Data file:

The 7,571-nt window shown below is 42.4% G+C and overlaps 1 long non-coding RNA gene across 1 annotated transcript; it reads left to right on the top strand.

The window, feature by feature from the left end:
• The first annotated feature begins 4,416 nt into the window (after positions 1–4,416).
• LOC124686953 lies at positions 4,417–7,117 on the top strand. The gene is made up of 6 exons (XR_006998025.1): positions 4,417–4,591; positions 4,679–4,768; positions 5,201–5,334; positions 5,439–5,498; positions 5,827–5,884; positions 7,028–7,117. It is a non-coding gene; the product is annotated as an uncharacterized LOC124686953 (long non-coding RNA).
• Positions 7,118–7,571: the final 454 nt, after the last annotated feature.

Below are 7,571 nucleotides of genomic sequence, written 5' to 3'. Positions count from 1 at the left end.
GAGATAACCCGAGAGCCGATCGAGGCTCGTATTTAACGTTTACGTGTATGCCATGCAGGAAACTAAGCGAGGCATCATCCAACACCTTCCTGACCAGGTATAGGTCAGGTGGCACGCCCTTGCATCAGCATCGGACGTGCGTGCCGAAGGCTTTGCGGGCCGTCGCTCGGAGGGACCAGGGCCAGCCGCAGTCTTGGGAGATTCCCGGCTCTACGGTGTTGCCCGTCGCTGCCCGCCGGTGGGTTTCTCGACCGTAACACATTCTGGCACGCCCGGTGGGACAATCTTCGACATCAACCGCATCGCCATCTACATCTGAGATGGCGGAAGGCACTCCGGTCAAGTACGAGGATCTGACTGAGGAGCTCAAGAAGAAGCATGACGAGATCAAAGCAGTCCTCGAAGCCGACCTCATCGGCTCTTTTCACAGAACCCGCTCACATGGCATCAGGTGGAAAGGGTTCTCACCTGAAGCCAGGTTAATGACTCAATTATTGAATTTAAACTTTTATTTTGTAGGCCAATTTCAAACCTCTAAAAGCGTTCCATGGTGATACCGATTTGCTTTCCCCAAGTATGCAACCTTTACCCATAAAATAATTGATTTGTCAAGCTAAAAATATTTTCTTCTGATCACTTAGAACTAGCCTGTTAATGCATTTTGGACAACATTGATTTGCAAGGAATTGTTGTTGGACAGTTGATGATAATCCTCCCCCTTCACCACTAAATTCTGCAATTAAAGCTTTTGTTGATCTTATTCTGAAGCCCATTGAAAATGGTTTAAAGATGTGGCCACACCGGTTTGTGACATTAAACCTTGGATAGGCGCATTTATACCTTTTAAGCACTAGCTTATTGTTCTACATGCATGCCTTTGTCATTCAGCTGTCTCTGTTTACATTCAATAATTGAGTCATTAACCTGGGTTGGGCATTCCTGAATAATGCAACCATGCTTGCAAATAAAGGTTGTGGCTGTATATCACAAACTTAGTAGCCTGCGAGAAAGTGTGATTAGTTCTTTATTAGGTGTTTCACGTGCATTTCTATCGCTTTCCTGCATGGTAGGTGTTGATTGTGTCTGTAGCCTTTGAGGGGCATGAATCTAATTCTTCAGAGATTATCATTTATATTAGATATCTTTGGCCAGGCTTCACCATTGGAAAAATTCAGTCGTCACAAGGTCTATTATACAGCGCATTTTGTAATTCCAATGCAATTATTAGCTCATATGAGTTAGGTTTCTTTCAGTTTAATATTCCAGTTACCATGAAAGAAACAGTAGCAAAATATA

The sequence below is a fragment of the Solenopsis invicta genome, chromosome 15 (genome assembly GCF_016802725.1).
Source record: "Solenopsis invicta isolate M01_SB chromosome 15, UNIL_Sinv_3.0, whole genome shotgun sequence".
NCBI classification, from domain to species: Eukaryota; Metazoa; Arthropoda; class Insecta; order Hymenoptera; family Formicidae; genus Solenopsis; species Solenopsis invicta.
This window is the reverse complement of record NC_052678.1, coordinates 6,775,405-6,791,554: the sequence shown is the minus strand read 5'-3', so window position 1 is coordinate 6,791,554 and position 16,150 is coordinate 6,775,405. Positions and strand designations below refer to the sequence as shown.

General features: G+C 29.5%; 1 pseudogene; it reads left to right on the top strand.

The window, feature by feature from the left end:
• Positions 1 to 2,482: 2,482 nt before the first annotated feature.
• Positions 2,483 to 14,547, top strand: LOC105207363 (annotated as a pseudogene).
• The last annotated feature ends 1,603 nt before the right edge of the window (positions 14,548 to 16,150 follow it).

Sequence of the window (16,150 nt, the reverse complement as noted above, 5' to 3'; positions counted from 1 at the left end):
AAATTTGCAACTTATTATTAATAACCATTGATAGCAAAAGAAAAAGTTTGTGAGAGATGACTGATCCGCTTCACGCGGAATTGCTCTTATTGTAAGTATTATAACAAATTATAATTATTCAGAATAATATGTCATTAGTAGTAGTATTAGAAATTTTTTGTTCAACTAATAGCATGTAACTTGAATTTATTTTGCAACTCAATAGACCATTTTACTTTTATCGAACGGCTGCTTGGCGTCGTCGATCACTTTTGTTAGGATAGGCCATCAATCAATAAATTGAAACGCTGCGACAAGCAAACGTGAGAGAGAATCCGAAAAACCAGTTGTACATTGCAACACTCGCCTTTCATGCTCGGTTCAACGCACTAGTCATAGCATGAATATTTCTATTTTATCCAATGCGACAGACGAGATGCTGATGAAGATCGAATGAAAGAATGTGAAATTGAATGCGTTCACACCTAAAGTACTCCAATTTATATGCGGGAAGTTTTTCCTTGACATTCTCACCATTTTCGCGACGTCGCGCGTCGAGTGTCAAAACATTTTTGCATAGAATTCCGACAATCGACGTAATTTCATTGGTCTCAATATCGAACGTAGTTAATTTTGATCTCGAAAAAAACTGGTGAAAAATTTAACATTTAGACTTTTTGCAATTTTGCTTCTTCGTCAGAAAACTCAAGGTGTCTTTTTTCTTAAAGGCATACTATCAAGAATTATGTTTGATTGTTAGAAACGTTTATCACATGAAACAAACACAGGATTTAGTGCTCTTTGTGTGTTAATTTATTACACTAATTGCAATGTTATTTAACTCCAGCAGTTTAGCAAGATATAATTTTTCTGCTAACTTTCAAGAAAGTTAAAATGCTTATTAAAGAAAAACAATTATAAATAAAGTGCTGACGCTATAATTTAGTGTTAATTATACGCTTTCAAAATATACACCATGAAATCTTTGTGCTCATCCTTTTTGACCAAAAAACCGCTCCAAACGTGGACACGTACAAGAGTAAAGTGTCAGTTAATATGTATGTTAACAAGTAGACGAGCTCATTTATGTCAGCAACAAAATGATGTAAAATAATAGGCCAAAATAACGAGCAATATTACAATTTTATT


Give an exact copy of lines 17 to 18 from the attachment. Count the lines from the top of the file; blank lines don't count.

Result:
Sequence of the window (16,150 nt, the reverse complement as noted above, 5' to 3'; positions counted from 1 at the left end):
AAATTTGCAACTTATTATTAATAACCATTGATAGCAAAAGAAAAAGTTTGTGAGAGATGACTGATCCGCTTCACGCGGAATTGCTCTTATTGTAAGTATTATAACAAATTATAATTATTCAGAATAATATGTCATTAGTAGTAGTATTAGAAATTTTTTGTTCAACTAATAGCATGTAACTTGAATTTATTTTGCAACTCAATAGACCATTTTACTTTTATCGAACGGCTGCTTGGCGTCGTCGATCACTTTTGTTAGGATAGGCCATCAATCAATAAATTGAAACGCTGCGACAAGCAAACGTGAGAGAGAATCCGAAAAACCAGTTGTACATTGCAACACTCGCCTTTCATGCTCGGTTCAACGCACTAGTCATAGCATGAATATTTCTATTTTATCCAATGCGACAGACGAGATGCTGATGAAGATCGAATGAAAGAATGTGAAATTGAATGCGTTCACACCTAAAGTACTCCAATTTATATGCGGGAAGTTTTTCCTTGACATTCTCACCATTTTCGCGACGTCGCGCGTCGAGTGTCAAAACATTTTTGCATAGAATTCCGACAATCGACGTAATTTCATTGGTCTCAATATCGAACGTAGTTAATTTTGATCTCGAAAAAAACTGGTGAAAAATTTAACATTTAGACTTTTTGCAATTTTGCTTCTTCGTCAGAAAACTCAAGGTGTCTTTTTTCTTAAAGGCATACTATCAAGAATTATGTTTGATTGTTAGAAACGTTTATCACATGAAACAAACACAGGATTTAGTGCTCTTTGTGTGTTAATTTATTACACTAATTGCAATGTTATTTAACTCCAGCAGTTTAGCAAGATATAATTTTTCTGCTAACTTTCAAGAAAGTTAAAATGCTTATTAAAGAAAAACAATTATAAATAAAGTGCTGACGCTATAATTTAGTGTTAATTATACGCTTTCAAAATATACACCATGAAATCTTTGTGCTCATCCTTTTTGACCAAAAAACCGCTCCAAACGTGGACACGTACAAGAGTAAAGTGTCAGTTAATATGTATGTTAACAAGTAGACGAGCTCATTTATGTCAGCAACAAAATGATGTAAAATAATAGGCCAAAATAACGAGCAATATTACAATTTTATT